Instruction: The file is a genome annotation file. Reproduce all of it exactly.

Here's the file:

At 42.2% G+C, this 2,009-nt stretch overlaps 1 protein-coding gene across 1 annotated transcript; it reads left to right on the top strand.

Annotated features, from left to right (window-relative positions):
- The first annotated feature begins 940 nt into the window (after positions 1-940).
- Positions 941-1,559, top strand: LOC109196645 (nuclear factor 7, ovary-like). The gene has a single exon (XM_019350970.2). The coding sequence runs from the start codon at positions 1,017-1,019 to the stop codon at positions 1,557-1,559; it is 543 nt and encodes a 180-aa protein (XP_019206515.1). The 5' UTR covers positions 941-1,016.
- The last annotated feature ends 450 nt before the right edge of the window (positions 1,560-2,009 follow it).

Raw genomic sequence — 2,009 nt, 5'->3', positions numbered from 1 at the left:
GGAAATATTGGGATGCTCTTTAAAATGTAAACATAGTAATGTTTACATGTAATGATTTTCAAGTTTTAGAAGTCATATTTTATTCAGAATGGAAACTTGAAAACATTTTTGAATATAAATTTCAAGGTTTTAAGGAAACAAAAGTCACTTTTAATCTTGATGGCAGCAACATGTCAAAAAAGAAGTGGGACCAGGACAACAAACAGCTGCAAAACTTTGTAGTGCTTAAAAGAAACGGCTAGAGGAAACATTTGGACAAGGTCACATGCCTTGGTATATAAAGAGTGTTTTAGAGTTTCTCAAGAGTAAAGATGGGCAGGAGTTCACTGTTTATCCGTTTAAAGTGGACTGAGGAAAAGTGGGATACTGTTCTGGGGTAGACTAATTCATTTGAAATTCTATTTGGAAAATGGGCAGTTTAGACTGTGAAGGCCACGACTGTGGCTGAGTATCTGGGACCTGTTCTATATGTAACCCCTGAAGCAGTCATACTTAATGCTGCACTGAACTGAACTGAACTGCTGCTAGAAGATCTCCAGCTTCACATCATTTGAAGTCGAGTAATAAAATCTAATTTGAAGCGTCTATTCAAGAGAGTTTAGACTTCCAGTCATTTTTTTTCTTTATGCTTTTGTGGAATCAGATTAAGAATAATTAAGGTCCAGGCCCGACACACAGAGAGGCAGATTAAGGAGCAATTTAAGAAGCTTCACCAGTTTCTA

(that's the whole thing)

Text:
At 42.2% G+C, this 2,009-nt stretch overlaps 1 protein-coding gene across 1 annotated transcript; it reads left to right on the top strand.

Annotated features, from left to right (window-relative positions):
- The first annotated feature begins 940 nt into the window (after positions 1-940).
- Positions 941-1,559, top strand: LOC109196645 (nuclear factor 7, ovary-like). The gene has a single exon (XM_019350970.2). The coding sequence runs from the start codon at positions 1,017-1,019 to the stop codon at positions 1,557-1,559; it is 543 nt and encodes a 180-aa protein (XP_019206515.1). The 5' UTR covers positions 941-1,016.
- The last annotated feature ends 450 nt before the right edge of the window (positions 1,560-2,009 follow it).

Raw genomic sequence — 2,009 nt, 5'->3', positions numbered from 1 at the left:
GGAAATATTGGGATGCTCTTTAAAATGTAAACATAGTAATGTTTACATGTAATGATTTTCAAGTTTTAGAAGTCATATTTTATTCAGAATGGAAACTTGAAAACATTTTTGAATATAAATTTCAAGGTTTTAAGGAAACAAAAGTCACTTTTAATCTTGATGGCAGCAACATGTCAAAAAAGAAGTGGGACCAGGACAACAAACAGCTGCAAAACTTTGTAGTGCTTAAAAGAAACGGCTAGAGGAAACATTTGGACAAGGTCACATGCCTTGGTATATAAAGAGTGTTTTAGAGTTTCTCAAGAGTAAAGATGGGCAGGAGTTCACTGTTTATCCGTTTAAAGTGGACTGAGGAAAAGTGGGATACTGTTCTGGGGTAGACTAATTCATTTGAAATTCTATTTGGAAAATGGGCAGTTTAGACTGTGAAGGCCACGACTGTGGCTGAGTATCTGGGACCTGTTCTATATGTAACCCCTGAAGCAGTCATACTTAATGCTGCACTGAACTGAACTGAACTGCTGCTAGAAGATCTCCAGCTTCACATCATTTGAAGTCGAGTAATAAAATCTAATTTGAAGCGTCTATTCAAGAGAGTTTAGACTTCCAGTCATTTTTTTTCTTTATGCTTTTGTGGAATCAGATTAAGAATAATTAAGGTCCAGGCCCGACACACAGAGAGGCAGATTAAGGAGCAATTTAAGAAGCTTCACCAGTTTCTA